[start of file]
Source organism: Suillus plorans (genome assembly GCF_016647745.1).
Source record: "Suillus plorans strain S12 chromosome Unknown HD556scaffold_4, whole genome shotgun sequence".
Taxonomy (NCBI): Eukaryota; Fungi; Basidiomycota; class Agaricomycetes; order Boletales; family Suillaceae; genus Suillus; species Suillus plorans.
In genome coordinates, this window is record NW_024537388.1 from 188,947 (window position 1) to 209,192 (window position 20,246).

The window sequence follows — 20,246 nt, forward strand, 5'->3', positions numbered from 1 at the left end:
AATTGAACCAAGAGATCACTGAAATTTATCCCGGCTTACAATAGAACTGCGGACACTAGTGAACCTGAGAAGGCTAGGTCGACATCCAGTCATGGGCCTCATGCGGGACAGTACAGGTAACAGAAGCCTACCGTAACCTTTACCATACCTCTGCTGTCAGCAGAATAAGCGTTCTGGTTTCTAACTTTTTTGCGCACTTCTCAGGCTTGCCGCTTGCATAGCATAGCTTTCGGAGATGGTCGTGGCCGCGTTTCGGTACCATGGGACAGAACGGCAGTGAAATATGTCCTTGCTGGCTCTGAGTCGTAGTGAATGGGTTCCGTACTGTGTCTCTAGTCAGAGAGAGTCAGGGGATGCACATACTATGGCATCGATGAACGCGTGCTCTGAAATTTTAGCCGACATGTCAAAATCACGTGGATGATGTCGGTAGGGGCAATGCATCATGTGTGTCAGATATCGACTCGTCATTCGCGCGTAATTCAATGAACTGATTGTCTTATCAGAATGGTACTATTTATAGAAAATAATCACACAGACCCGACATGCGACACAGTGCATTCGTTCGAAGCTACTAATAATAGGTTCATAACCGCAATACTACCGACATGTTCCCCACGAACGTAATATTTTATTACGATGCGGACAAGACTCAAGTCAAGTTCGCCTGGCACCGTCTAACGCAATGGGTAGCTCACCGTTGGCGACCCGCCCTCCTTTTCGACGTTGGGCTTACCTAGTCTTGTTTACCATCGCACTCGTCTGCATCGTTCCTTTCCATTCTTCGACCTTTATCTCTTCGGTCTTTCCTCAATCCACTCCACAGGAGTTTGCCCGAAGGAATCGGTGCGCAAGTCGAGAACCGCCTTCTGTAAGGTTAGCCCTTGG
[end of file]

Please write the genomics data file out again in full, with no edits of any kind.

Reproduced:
Source organism: Suillus plorans (genome assembly GCF_016647745.1).
Source record: "Suillus plorans strain S12 chromosome Unknown HD556scaffold_4, whole genome shotgun sequence".
Taxonomy (NCBI): Eukaryota; Fungi; Basidiomycota; class Agaricomycetes; order Boletales; family Suillaceae; genus Suillus; species Suillus plorans.
In genome coordinates, this window is record NW_024537388.1 from 188,947 (window position 1) to 209,192 (window position 20,246).

The window sequence follows — 20,246 nt, forward strand, 5'->3', positions numbered from 1 at the left end:
AATTGAACCAAGAGATCACTGAAATTTATCCCGGCTTACAATAGAACTGCGGACACTAGTGAACCTGAGAAGGCTAGGTCGACATCCAGTCATGGGCCTCATGCGGGACAGTACAGGTAACAGAAGCCTACCGTAACCTTTACCATACCTCTGCTGTCAGCAGAATAAGCGTTCTGGTTTCTAACTTTTTTGCGCACTTCTCAGGCTTGCCGCTTGCATAGCATAGCTTTCGGAGATGGTCGTGGCCGCGTTTCGGTACCATGGGACAGAACGGCAGTGAAATATGTCCTTGCTGGCTCTGAGTCGTAGTGAATGGGTTCCGTACTGTGTCTCTAGTCAGAGAGAGTCAGGGGATGCACATACTATGGCATCGATGAACGCGTGCTCTGAAATTTTAGCCGACATGTCAAAATCACGTGGATGATGTCGGTAGGGGCAATGCATCATGTGTGTCAGATATCGACTCGTCATTCGCGCGTAATTCAATGAACTGATTGTCTTATCAGAATGGTACTATTTATAGAAAATAATCACACAGACCCGACATGCGACACAGTGCATTCGTTCGAAGCTACTAATAATAGGTTCATAACCGCAATACTACCGACATGTTCCCCACGAACGTAATATTTTATTACGATGCGGACAAGACTCAAGTCAAGTTCGCCTGGCACCGTCTAACGCAATGGGTAGCTCACCGTTGGCGACCCGCCCTCCTTTTCGACGTTGGGCTTACCTAGTCTTGTTTACCATCGCACTCGTCTGCATCGTTCCTTTCCATTCTTCGACCTTTATCTCTTCGGTCTTTCCTCAATCCACTCCACAGGAGTTTGCCCGAAGGAATCGGTGCGCAAGTCGAGAACCGCCTTCTGTAAGGTTAGCCCTTGG